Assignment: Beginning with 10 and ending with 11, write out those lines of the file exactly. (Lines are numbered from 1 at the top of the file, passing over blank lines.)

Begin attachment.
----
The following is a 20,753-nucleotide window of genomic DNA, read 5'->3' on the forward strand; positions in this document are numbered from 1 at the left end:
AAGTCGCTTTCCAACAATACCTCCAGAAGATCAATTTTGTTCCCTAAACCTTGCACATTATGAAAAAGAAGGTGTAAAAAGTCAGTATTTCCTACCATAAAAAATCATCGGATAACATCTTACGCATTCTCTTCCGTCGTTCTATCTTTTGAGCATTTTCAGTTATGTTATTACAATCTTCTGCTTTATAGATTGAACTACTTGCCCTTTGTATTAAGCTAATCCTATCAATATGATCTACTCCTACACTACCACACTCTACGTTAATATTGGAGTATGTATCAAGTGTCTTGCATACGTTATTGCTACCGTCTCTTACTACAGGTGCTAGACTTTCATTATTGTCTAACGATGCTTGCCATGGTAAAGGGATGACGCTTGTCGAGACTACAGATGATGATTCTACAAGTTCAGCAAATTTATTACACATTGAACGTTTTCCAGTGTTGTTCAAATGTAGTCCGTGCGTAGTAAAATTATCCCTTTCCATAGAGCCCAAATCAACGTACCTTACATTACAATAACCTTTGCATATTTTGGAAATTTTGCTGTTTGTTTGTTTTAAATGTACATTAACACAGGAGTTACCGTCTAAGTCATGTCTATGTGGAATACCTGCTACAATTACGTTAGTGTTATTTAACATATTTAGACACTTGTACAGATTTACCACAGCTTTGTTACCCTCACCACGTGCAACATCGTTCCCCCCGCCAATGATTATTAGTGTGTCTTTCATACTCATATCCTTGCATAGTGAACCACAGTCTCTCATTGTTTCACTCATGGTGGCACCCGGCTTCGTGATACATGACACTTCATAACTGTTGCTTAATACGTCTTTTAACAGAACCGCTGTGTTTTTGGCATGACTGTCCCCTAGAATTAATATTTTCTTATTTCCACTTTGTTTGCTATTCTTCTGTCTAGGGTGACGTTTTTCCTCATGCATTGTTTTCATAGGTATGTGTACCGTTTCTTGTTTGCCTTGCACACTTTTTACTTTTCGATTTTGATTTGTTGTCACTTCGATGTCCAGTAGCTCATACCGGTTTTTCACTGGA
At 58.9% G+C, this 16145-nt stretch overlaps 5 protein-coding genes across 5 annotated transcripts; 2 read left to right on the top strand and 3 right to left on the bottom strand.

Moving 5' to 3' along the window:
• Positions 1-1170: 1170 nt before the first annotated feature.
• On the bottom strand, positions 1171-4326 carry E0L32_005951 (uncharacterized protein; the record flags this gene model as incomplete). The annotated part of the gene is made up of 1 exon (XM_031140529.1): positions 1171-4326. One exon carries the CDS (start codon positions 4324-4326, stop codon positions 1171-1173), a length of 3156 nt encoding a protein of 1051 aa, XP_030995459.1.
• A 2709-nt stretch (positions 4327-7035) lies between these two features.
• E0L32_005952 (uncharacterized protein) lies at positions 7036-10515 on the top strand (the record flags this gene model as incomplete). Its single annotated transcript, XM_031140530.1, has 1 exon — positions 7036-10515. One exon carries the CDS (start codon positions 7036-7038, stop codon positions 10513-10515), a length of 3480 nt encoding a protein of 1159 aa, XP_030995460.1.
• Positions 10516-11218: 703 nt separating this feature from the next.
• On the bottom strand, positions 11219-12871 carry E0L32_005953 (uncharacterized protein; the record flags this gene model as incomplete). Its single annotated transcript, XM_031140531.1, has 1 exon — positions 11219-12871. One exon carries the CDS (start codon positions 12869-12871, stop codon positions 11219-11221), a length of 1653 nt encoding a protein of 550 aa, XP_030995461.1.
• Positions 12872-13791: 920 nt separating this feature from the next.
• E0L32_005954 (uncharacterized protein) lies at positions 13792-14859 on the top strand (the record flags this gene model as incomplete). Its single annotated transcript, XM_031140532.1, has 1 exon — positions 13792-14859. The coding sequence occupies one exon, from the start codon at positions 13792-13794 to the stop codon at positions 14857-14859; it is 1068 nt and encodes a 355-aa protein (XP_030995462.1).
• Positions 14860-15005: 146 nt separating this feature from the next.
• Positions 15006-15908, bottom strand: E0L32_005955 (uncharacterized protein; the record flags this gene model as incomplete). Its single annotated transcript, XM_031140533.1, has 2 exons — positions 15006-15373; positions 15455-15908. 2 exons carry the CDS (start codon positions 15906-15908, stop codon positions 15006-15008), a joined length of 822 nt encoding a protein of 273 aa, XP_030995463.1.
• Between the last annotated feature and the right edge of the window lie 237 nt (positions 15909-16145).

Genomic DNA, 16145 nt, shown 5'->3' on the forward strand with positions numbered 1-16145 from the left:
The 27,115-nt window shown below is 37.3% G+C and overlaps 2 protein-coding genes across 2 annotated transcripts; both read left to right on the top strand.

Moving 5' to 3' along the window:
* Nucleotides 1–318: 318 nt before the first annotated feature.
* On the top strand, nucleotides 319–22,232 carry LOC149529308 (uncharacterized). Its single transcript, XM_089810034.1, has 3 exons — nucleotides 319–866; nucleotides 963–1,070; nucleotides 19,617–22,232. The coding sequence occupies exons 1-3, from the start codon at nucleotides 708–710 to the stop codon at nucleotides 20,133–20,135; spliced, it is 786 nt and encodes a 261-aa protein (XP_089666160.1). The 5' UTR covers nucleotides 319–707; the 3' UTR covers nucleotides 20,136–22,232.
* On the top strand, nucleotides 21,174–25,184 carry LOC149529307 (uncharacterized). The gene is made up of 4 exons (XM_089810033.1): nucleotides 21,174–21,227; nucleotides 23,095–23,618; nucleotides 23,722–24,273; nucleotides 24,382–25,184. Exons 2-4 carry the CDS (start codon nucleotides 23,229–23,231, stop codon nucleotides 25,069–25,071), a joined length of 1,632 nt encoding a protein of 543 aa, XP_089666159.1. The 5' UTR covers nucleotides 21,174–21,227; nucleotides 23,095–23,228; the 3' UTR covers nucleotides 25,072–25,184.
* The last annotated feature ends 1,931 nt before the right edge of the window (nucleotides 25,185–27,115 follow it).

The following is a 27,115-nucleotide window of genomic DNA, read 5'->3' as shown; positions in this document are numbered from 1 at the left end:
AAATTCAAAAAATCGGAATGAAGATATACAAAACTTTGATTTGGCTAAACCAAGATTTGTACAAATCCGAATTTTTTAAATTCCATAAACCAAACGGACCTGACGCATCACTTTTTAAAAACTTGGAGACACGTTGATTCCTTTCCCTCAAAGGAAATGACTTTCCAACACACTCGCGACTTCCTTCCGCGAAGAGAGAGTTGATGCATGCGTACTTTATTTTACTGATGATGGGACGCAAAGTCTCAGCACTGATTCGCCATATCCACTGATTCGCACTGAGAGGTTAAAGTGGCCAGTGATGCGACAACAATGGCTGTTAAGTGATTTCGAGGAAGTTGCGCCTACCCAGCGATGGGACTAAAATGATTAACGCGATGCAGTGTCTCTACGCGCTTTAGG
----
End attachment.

• On the bottom strand, positions 11219-12871 carry E0L32_005953 (uncharacterized protein; the record flags this gene model as incomplete). Its single annotated transcript, XM_031140531.1, has 1 exon — positions 11219-12871. One exon carries the CDS (start codon positions 12869-12871, stop codon positions 11219-11221), a length of 1653 nt encoding a protein of 550 aa, XP_030995461.1.
• Positions 12872-13791: 920 nt separating this feature from the next.